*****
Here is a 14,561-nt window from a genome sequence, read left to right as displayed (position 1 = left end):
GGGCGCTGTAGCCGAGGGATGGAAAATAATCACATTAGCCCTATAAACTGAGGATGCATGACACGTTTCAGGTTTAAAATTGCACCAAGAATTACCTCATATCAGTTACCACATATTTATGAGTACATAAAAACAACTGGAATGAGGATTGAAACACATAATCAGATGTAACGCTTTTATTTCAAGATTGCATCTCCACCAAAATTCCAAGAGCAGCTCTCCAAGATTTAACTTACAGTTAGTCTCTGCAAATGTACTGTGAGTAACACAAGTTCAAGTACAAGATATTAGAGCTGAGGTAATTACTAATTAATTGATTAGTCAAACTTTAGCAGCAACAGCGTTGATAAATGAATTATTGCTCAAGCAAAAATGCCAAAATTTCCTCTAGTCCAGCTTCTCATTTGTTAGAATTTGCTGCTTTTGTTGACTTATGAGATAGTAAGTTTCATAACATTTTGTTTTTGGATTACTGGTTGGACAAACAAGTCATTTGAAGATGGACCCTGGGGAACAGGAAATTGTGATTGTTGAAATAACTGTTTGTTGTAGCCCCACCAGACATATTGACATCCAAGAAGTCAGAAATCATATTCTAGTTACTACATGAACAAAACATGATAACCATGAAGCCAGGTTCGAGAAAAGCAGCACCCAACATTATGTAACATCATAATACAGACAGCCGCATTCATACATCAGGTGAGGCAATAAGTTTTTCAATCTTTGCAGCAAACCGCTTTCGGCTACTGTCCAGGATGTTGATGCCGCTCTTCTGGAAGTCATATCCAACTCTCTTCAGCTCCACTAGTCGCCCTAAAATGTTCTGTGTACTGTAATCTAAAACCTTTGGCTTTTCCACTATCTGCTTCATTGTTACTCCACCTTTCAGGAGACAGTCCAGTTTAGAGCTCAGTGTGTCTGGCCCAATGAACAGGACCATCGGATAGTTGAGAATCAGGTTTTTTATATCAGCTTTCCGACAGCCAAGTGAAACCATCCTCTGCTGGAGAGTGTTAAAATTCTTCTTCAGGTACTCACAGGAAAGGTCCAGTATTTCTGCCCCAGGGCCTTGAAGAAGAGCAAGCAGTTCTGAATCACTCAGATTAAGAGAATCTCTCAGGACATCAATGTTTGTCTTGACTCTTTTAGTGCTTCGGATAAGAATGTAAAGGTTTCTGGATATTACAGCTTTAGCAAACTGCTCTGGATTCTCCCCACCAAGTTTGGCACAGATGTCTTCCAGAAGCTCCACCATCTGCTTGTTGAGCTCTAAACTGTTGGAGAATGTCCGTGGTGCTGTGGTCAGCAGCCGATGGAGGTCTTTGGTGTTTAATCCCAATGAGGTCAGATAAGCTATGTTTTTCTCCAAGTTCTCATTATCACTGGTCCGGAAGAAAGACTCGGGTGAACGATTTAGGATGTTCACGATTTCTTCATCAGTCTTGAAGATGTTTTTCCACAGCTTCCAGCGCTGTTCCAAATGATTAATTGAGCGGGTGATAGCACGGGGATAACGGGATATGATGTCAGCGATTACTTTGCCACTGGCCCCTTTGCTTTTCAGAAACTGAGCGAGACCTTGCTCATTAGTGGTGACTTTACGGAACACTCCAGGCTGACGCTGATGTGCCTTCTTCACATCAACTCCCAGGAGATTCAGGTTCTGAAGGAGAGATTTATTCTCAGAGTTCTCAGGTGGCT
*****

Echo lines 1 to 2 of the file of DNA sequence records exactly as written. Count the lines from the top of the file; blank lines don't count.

Here is a 14,561-nt window from a genome sequence, read left to right as displayed (position 1 = left end):
GGGCGCTGTAGCCGAGGGATGGAAAATAATCACATTAGCCCTATAAACTGAGGATGCATGACACGTTTCAGGTTTAAAATTGCACCAAGAATTACCTCATATCAGTTACCACATATTTATGAGTACATAAAAACAACTGGAATGAGGATTGAAACACATAATCAGATGTAACGCTTTTATTTCAAGATTGCATCTCCACCAAAATTCCAAGAGCAGCTCTCCAAGATTTAACTTACAGTTAGTCTCTGCAAATGTACTGTGAGTAACACAAGTTCAAGTACAAGATATTAGAGCTGAGGTAATTACTAATTAATTGATTAGTCAAACTTTAGCAGCAACAGCGTTGATAAATGAATTATTGCTCAAGCAAAAATGCCAAAATTTCCTCTAGTCCAGCTTCTCATTTGTTAGAATTTGCTGCTTTTGTTGACTTATGAGATAGTAAGTTTCATAACATTTTGTTTTTGGATTACTGGTTGGACAAACAAGTCATTTGAAGATGGACCCTGGGGAACAGGAAATTGTGATTGTTGAAATAACTGTTTGTTGTAGCCCCACCAGACATATTGACATCCAAGAAGTCAGAAATCATATTCTAGTTACTACATGAACAAAACATGATAACCATGAAGCCAGGTTCGAGAAAAGCAGCACCCAACATTATGTAACATCATAATACAGACAGCCGCATTCATACATCAGGTGAGGCAATAAGTTTTTCAATCTTTGCAGCAAACCGCTTTCGGCTACTGTCCAGGATGTTGATGCCGCTCTTCTGGAAGTCATATCCAACTCTCTTCAGCTCCACTAGTCGCCCTAAAATGTTCTGTGTACTGTAATCTAAAACCTTTGGCTTTTCCACTATCTGCTTCATTGTTACTCCACCTTTCAGGAGACAGTCCAGTTTAGAGCTCAGTGTGTCTGGCCCAATGAACAGGACCATCGGATAGTTGAGAATCAGGTTTTTTATATCAGCTTTCCGACAGCCAAGTGAAACCATCCTCTGCTGGAGAGTGTTAAAATTCTTCTTCAGGTACTCACAGGAAAGGTCCAGTATTTCTGCCCCAGGGCCTTGAAGAAGAGCAAGCAGTTCTGAATCACTCAGATTAAGAGAATCTCTCAGGACATCAATGTTTGTCTTGACTCTTTTAGTGCTTCGGATAAGAATGTAAAGGTTTCTGGATATTACAGCTTTAGCAAACTGCTCTGGATTCTCCCCACCAAGTTTGGCACAGATGTCTTCCAGAAGCTCCACCATCTGCTTGTTGAGCTCTAAACTGTTGGAGAATGTCCGTGGTGCTGTGGTCAGCAGCCGATGGAGGTCTTTGGTGTTTAATCCCAATGAGGTCAGATAAGCTATGTTTTTCTCCAAGTTCTCATTATCACTGGTCCGGAAGAAAGACTCGGGTGAACGATTTAGGATGTTCACGATTTCTTCATCAGTCTTGAAGATGTTTTTCCACAGCTTCCAGCGCTGTTCCAAATGATTAATTGAGCGGGTGATAGCACGGGGATAACGGGATATGATGTCAGCGATTACTTTGCCACTGGCCCCTTTGCTTTTCAGAAACTGAGCGAGACCTTGCTCATTAGTGGTGACTTTACGGAACACTCCAGGCTGACGCTGATGTGCCTTCTTCACATCAACTCCCAGGAGATTCAGGTTCTGAAGGAGAGATTTATTCTCAGAGTTCTCAGGTGGCT